Finnish Transport Agency’s Vessel Traffic Services prevented 12 groundings last year
The Finnish merchant shipping lanes are narrow, busy and full of shoals. Despite the many dangerous spots, serious accidents occur infrequently. This is thanks to the Finnish Transport Agency’s Vessel Traffic Services, which prevented 12 groundings last year.
In merchant shipping, it is unusual that vessels deviate from the fairway area, says the Finnish Transport Agency. For example, last year, VTS operators had to intervene in only 19 such cases. In most of these cases, a deviation would probably have led to the vessel running aground, had the vessel not been advised to change its course.
“Dangerous situations may occur, for example, when the pilot has left the vessel and the vessel continues on its own. In one case, a vessel was heading towards a shoal while the captain thought that he was steering the opposite course. The reason for this turned out to be a technical fault in the navigation equipment”, says Esa Hurskainen, Deputy Head of the Gulf of Finland Vessel Traffic Centre.
Hawk’s eyes are required in Vessel Traffic Services, since any serious grounding would not only jeopardise the vessel crew, but nature as well.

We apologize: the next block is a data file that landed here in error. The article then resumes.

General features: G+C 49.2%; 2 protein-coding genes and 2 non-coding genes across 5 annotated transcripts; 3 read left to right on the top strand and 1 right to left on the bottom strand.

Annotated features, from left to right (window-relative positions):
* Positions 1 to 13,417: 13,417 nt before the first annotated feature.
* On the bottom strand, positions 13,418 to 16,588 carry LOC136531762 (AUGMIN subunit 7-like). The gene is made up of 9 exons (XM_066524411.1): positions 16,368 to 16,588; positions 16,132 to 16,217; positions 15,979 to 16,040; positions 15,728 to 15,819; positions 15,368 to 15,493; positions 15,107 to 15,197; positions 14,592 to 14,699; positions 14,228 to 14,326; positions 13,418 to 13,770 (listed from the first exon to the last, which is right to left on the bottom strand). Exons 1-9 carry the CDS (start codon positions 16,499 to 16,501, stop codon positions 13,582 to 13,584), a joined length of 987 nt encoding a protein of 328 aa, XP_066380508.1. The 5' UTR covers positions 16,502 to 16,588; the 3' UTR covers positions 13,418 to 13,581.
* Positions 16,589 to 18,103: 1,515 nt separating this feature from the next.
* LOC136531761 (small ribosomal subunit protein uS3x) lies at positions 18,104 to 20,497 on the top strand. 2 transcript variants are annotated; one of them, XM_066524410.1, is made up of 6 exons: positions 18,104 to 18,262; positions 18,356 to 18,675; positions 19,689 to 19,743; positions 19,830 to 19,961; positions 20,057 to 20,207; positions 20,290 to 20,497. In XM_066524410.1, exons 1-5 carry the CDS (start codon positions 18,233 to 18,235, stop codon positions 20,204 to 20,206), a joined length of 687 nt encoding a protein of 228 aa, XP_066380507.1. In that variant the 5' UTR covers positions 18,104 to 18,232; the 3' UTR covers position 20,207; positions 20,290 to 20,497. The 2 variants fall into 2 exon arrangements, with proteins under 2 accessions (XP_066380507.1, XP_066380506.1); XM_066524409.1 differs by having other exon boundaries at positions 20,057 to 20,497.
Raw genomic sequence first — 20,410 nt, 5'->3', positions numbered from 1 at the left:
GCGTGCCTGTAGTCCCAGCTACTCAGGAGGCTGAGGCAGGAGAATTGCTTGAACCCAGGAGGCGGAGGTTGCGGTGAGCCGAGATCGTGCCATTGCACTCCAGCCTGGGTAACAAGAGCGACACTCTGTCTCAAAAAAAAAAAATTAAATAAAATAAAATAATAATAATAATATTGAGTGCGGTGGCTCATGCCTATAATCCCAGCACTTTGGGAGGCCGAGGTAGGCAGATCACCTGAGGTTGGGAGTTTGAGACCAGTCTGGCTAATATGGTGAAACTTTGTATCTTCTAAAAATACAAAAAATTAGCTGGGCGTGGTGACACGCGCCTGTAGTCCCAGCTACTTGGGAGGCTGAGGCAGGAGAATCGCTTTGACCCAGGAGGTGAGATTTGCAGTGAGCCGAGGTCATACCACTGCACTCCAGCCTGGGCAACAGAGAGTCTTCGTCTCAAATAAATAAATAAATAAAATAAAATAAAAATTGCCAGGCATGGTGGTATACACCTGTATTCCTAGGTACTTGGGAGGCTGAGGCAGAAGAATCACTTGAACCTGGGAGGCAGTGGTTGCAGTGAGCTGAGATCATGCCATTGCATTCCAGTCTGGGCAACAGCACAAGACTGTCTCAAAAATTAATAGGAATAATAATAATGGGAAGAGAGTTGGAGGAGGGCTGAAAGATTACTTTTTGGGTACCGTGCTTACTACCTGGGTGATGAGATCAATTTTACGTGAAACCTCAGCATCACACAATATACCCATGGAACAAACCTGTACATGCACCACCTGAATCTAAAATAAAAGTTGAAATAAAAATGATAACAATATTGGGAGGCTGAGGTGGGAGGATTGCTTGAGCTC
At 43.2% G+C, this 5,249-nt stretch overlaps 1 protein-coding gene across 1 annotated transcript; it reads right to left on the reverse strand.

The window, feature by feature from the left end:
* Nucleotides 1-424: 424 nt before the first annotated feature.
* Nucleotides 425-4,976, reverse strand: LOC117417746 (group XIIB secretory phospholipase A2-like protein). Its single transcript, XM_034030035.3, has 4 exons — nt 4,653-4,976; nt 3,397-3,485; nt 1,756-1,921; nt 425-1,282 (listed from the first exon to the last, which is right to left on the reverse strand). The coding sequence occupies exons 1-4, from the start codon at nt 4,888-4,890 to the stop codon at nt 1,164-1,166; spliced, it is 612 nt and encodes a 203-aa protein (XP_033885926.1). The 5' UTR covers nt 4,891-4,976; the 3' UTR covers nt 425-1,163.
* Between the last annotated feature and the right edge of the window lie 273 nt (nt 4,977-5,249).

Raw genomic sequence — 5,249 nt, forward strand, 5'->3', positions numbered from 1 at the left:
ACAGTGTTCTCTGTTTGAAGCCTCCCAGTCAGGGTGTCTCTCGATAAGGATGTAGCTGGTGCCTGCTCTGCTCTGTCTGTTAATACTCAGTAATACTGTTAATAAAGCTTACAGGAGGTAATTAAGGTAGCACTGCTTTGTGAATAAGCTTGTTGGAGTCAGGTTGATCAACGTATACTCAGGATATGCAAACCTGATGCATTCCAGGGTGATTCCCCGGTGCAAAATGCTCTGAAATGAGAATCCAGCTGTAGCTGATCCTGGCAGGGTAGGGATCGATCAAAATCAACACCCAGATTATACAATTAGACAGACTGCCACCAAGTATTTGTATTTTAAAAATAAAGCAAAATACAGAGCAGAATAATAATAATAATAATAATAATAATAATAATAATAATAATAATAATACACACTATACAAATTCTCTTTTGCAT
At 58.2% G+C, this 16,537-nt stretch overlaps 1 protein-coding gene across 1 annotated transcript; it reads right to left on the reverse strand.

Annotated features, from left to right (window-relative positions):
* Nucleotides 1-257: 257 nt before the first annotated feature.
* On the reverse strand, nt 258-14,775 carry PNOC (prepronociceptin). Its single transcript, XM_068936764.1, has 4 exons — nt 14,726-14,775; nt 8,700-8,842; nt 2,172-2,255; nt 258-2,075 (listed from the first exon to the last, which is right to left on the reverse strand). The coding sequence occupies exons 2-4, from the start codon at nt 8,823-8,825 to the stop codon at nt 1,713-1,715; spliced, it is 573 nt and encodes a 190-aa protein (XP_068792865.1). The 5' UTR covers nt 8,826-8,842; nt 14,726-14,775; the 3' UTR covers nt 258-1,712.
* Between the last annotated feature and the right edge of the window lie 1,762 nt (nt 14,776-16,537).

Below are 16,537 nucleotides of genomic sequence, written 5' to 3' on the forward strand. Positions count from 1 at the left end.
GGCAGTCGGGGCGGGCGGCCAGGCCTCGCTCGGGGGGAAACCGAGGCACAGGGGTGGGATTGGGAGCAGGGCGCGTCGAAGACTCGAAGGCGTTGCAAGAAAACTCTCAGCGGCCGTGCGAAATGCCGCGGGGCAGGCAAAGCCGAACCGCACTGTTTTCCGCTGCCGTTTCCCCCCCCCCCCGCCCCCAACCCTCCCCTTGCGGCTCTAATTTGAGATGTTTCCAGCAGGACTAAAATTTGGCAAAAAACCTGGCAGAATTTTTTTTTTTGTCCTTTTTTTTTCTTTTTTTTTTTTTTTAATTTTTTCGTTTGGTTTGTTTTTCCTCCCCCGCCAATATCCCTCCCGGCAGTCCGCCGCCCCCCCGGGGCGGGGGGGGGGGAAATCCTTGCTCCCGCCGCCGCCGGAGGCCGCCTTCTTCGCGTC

“All freight vessels carry plenty of fuel, not to mention tankers. The grounding of a tanker and the consequent oil spills would be fatal for the Baltic Sea. Dangerous incidents occur each year”, says Hurskainen.
In Finland, the Finnish Transport Agency is responsible for the three VTS centres, situated in Helsinki, Turku and Lappeenranta. Although accident prevention is one of the most important tasks of the VTS centres, the centres have many other duties as well.
“Our work mainly consists of ensuring smoother and more efficient vessel traffic by maintaining a situational picture. We monitor, for example, that vessels follow their routes and supervise that vessels comply with the international regulations”, says Hurskainen.
Not everyone complies with the rules. In such cases, the VTS centres register the offences for continued handling. The most common offences are breach of traffic rules in traffic separation schemes and give-way rules of vessels.
“This means sort of the same thing as when a speedster with an obligation to give way does not yield for a car approaching from the right. In vessel traffic, there are always certain rules that have to be complied with to ensure smooth and safe vessel traffic”, says Hurskainen.
Last year, the VTS centres registered 173 offences and 230 deviations. The deviations normally include different engine malfunctions and other technical faults. In 2017, most offences were made by vessels sailing under the Dutch, Antigua and Barbudan, and Panamanian flags.
The Finnish Transport Agency is responsible for Vessel Traffic Services in Finland. The purpose of the services is to improve the safety and efficiency of navigation, prevent marine accidents and protect the marine environment from possible adverse effects of maritime traffic. The three VTS centres are situated in Helsinki, Turku and Lappeenranta.